Journal of Plant Research

, Volume 132, Issue 1, pp 33–47 | Cite as

Induced mutations alter patterns of quantitative variation, phenotypic integration, and plasticity to elevated CO2 in Arabidopsis thaliana

  • Mark JonasEmail author
  • Dania Navarro
Regular Paper


A key step toward predicting responses to climate change is characterizing genetic variation in populations. While short-term responses will likely be shaped by currently available genetic variation, longer-term evolutionary responses will depend on the supply of novel variation by, ultimately, mutation. Studying mutational contributions to phenotypic variation can provide insights into the extent of potential variation on which selection may operate in future human-altered environments. Here we used the chemical mutagen ethyl methanesulfonate (EMS) to explore mutational contributions to phenotypic variation, integration, and plasticity to elevated carbon dioxide (eCO2) in three accessions of Arabidopsis thaliana. We found that (1) mutagenesis increased broad-sense heritabilities and variation in plasticity to eCO2 (genotype by environment interactions); (2) mutational effects varied among the three genetic backgrounds; (3) induced mutations had non-random (biased) effects on patterns of phenotypic integration. To our knowledge, this is the first study to address the effects of chemically induced mutations on phenotypic plasticity to eCO2 in a model plant. We discuss our results in light of emerging insights from theoretical and empirical quantitative genetics, suggest potential avenues of research, and identify approaches that may help advance our understanding of climate-driven evolution in plants.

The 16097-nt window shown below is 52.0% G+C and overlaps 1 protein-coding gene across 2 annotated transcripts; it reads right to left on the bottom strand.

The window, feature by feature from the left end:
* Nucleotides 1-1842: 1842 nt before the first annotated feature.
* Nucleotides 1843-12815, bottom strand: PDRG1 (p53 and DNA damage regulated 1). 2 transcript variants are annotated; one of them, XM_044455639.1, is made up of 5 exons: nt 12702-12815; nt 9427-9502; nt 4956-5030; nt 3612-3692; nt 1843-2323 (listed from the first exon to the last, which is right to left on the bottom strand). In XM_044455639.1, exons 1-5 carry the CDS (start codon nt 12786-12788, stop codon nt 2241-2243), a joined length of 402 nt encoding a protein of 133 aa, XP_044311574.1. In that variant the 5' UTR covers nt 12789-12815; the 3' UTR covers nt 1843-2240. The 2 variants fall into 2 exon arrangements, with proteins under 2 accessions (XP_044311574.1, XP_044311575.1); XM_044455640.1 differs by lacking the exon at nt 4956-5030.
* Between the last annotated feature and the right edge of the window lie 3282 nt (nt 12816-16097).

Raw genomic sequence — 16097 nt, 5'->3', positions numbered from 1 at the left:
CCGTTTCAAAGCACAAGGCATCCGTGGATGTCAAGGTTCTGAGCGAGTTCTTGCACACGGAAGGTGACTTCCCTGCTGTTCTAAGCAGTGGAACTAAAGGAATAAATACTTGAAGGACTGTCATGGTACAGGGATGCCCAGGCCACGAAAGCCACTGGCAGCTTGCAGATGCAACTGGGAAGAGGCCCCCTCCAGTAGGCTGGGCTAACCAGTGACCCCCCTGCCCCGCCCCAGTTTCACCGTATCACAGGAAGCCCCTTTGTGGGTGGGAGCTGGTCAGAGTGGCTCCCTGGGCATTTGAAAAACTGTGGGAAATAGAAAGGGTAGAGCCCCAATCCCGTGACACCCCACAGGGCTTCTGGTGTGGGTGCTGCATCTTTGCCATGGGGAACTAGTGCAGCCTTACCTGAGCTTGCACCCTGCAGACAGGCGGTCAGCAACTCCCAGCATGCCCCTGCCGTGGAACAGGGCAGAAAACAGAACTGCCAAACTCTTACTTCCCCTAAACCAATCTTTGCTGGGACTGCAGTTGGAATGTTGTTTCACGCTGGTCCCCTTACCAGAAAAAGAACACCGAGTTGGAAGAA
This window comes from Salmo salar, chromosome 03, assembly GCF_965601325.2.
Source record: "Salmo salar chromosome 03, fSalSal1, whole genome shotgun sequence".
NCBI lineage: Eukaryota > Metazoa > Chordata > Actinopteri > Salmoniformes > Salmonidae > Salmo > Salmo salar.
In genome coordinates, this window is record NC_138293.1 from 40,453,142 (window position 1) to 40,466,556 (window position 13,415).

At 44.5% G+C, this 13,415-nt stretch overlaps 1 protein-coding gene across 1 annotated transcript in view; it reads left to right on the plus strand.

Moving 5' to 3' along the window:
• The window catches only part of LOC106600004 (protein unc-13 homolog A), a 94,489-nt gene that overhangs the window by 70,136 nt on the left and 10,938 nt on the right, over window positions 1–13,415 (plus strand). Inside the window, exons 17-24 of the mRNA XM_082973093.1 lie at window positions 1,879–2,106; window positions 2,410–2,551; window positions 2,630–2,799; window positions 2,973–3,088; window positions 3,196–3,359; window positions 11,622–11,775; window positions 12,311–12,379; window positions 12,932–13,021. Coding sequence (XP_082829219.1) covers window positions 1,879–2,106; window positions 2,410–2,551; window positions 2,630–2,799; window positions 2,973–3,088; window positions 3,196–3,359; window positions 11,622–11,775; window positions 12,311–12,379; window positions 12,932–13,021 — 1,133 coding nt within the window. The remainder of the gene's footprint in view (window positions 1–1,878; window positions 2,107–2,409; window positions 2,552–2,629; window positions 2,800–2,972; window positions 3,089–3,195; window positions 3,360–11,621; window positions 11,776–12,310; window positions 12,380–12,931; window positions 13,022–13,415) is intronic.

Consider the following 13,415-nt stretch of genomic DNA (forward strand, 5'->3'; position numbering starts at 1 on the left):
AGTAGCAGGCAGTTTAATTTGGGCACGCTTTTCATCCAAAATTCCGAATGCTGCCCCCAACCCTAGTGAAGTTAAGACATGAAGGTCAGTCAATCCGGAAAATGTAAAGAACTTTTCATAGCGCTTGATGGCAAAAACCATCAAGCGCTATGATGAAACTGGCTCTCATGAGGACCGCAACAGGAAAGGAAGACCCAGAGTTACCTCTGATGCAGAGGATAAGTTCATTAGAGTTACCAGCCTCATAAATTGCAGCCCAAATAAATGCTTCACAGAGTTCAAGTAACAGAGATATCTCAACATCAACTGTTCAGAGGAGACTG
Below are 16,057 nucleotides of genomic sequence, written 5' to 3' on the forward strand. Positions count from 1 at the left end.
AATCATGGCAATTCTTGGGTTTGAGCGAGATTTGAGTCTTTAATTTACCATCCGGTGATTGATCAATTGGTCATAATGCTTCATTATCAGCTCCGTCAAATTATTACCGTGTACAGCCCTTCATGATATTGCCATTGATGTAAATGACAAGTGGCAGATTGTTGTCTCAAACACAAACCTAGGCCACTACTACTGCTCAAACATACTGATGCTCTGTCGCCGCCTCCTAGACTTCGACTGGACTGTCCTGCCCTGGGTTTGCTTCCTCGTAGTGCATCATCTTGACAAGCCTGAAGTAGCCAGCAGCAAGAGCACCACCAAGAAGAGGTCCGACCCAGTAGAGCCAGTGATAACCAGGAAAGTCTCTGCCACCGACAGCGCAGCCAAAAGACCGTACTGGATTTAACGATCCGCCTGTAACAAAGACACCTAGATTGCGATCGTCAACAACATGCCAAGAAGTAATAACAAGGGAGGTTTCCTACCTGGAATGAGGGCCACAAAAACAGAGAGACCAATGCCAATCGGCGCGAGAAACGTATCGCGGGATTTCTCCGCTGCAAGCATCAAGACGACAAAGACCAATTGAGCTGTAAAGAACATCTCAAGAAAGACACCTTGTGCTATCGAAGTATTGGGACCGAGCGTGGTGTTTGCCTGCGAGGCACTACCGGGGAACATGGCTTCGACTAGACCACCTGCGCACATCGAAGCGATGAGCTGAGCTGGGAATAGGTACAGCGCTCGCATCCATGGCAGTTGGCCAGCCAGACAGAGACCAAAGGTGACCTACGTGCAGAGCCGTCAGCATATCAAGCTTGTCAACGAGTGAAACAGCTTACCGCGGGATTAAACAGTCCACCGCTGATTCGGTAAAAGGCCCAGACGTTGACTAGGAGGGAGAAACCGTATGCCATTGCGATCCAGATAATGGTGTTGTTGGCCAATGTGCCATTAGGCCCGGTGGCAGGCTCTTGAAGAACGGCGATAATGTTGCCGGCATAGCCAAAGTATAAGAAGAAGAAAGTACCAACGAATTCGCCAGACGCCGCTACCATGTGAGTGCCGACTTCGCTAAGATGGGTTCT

Arabidopsis thaliana Climate change Carbon dioxide Mutations Phenotypic integration Phenotypic plasticity 



Part of this work was funded by startup grants to Massimo Pigliucci at Stony Brook University and MJ at Purchase College—SUNY. Edits by and discussions with Mike Bell, Elysse Craddock, R. Geeta, Massimo Pigliucci, and John True greatly improved previous versions of the manuscript. We thank two anonymous reviewers for providing helpful feedback on the manuscript.

Supplementary material

10265_2018_1064_MOESM1_ESM.pdf (409 kb)
Supplementary material 1 Supplemental Data 1 (PDF 409 KB)
10265_2018_1064_MOESM2_ESM.pdf (110 kb)
Supplementary material 2 Table S1, Table S2 (PDF 110 KB)


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© The Botanical Society of Japan and Springer Japan KK, part of Springer Nature 2018

Authors and Affiliations

  1. 1.Department of Biology, School of Natural and Social SciencesState University of New York—Purchase CollegePurchaseUSA

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